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What events led to the nearly universal acceptance of the letter "z" as the denotation of redshift? What did the letter originally stand for?

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  • $\begingroup$ This stack exchange might help on this. My wild guess is that z stands for a depth coordinate on the 2D sky. I think z is for redshift due to expansion of space, effectively the distance, and not for redshift in general. I may very well be wrong. $\endgroup$ – LocalFluff Dec 11 '16 at 8:29
  • $\begingroup$ A quick scan of online literature suggests that this use is postwar. The older papers on cosmological redshift express it as parts per million, or just converting to radial velocity (Slipher uses km, which I take to be km/s) It is remarkable, reading papers like Silpher $\endgroup$ – James K Dec 11 '16 at 9:37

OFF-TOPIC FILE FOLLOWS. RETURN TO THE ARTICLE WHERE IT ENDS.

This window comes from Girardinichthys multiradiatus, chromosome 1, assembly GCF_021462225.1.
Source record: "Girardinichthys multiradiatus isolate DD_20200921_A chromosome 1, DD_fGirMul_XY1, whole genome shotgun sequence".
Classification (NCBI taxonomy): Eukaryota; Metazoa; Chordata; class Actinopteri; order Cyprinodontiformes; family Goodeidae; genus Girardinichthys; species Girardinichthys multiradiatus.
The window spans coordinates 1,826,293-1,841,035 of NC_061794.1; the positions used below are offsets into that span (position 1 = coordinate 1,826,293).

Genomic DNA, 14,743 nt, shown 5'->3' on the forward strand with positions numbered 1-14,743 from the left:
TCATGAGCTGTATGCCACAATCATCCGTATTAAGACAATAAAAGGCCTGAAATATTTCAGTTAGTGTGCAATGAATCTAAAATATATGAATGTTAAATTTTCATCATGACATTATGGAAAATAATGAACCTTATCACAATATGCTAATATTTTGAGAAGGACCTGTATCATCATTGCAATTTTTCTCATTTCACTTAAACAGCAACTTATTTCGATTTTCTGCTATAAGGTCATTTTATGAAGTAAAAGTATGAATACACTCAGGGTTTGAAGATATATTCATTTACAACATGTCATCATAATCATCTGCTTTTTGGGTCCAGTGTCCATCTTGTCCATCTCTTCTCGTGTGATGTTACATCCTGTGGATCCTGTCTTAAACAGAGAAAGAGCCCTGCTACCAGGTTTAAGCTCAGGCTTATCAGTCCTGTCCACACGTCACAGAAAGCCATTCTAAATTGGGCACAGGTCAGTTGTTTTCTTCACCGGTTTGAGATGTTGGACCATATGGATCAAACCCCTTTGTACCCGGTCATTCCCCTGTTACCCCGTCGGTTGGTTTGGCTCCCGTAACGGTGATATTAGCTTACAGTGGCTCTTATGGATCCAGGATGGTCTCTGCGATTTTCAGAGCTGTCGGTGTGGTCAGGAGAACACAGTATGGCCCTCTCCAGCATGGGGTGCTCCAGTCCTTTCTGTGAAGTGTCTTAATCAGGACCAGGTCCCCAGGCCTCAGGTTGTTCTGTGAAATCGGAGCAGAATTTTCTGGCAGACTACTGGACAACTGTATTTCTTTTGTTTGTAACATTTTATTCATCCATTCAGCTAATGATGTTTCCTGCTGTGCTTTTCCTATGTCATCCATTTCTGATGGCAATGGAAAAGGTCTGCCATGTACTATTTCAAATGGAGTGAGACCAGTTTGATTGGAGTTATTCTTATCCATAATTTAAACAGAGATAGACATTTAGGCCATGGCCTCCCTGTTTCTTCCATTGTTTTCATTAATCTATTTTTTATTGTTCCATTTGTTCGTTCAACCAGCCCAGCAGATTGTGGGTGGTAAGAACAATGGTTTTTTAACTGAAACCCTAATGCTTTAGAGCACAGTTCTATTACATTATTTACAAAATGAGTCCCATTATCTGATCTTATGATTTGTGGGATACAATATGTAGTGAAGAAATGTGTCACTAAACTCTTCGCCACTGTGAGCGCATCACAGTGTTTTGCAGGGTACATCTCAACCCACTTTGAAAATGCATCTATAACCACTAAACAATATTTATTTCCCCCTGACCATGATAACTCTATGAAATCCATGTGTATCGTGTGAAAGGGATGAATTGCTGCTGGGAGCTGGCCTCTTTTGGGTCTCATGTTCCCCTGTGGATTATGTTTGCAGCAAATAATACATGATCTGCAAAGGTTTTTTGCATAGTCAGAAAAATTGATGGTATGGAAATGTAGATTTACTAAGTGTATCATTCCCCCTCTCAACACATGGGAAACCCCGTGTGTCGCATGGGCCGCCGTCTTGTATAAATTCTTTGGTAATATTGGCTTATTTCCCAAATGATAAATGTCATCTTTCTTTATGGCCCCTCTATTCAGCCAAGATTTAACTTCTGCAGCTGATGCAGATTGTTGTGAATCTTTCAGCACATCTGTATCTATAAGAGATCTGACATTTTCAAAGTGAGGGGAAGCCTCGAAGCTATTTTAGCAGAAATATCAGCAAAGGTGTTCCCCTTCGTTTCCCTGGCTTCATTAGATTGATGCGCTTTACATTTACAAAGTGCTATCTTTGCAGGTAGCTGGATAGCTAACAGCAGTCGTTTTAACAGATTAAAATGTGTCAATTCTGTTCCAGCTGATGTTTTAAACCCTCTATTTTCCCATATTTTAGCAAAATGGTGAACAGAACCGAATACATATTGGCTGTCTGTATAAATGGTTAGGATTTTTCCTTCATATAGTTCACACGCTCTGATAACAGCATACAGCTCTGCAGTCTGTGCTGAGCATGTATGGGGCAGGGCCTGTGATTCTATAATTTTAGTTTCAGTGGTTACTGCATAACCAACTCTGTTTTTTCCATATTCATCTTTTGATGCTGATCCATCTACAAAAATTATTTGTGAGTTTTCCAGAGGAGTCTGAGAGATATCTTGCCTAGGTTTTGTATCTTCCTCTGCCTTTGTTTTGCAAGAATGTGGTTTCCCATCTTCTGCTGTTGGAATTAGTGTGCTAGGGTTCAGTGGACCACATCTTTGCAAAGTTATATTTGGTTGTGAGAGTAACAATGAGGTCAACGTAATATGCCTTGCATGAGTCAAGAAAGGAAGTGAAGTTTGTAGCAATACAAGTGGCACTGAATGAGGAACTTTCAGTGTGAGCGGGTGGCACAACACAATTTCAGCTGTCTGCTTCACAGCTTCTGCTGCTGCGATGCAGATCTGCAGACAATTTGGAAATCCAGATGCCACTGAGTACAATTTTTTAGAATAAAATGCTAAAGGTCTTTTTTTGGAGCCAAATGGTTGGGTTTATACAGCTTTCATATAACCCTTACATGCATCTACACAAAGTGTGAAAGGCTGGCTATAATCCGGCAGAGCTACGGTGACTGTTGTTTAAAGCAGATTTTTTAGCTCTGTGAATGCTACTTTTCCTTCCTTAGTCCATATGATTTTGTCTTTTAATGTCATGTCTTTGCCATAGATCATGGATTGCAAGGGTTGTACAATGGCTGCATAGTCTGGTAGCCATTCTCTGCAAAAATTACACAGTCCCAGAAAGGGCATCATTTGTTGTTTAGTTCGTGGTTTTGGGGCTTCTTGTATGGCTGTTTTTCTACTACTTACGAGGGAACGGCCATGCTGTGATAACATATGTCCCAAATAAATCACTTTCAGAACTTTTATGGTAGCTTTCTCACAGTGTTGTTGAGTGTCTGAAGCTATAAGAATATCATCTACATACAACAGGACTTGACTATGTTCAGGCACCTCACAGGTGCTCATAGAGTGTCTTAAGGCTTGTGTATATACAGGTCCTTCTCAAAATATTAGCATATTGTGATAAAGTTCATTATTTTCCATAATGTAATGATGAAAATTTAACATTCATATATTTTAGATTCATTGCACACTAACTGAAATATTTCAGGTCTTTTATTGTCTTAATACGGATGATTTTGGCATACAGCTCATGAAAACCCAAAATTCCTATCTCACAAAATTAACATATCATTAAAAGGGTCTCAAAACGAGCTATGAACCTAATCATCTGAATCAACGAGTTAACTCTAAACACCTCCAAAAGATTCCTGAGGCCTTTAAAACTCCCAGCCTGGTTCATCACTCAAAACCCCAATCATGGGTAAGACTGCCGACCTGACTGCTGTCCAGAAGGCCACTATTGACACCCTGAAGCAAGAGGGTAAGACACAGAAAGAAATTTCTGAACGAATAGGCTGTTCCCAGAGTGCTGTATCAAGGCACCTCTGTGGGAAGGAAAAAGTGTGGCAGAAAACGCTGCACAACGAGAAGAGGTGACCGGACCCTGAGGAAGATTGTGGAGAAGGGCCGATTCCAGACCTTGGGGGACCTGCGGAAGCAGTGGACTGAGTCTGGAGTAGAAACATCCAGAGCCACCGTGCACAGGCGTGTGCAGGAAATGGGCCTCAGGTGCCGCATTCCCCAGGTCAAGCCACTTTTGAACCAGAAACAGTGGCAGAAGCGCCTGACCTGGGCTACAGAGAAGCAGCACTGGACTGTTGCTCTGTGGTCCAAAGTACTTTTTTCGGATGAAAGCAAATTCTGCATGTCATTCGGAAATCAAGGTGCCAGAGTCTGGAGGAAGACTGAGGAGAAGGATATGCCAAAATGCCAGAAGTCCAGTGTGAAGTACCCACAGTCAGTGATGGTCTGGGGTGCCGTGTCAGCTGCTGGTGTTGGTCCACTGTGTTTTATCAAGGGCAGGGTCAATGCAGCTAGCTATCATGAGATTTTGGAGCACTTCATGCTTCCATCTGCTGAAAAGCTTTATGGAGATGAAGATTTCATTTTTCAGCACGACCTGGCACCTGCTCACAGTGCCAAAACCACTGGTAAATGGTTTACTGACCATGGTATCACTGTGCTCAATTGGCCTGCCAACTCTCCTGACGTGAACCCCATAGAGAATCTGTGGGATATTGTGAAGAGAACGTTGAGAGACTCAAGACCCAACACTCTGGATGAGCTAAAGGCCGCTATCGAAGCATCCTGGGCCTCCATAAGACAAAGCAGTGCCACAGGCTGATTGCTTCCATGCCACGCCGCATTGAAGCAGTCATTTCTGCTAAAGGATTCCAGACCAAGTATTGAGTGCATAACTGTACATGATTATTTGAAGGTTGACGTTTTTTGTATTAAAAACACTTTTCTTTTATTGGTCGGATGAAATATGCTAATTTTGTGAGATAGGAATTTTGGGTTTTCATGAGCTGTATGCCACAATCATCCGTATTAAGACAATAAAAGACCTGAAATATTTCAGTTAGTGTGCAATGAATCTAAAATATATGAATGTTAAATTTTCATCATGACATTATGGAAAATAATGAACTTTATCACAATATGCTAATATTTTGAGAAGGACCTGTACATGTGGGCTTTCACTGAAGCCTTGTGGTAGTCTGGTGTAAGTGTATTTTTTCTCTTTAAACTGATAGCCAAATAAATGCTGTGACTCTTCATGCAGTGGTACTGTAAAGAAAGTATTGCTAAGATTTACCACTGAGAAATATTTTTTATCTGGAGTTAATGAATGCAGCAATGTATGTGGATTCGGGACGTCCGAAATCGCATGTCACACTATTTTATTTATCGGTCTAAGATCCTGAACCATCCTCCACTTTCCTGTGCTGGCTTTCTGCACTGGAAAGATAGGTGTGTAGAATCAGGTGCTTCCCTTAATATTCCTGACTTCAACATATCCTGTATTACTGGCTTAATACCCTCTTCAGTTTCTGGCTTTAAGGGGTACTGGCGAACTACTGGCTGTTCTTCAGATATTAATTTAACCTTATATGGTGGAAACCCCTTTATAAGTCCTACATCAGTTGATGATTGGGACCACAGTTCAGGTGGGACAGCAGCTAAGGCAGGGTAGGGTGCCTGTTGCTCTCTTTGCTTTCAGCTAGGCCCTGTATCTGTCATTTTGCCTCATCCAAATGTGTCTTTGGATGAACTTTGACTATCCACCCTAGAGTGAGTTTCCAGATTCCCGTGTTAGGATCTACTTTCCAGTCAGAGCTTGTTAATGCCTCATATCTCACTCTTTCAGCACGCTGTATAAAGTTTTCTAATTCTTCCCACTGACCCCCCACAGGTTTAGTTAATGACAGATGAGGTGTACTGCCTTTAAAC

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It may be that someone will come along with a better answer, but the first example I can find for the use of "z" explicitly for redshift is is William de Sitter's 1934 paper.

I'm tempted to think this is one of the earliest uses if not the first use, certainly looking at de Sitter's 1933 book where he touches on this briefly, he does not use the letter "z". However he did use "z" in a 1930 paper to represent the ratio between the radius of the Universe and initial radius, which in this context is actually the same quantity as 1 + z and so why he would've used "z" in his 1934 paper.

If I had to hazard a guess, there is no particular reason for the choice of "z" for redshift, it was just a convenient letter to use for the variable.

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  • $\begingroup$ That was a good find. I spent some time looking through papers by Huggins, who was the first to measure a redshift in the 1860's but he never used $z$ to refer to redshift in any of the papers I saw. $\endgroup$ – zephyr Dec 11 '16 at 22:57

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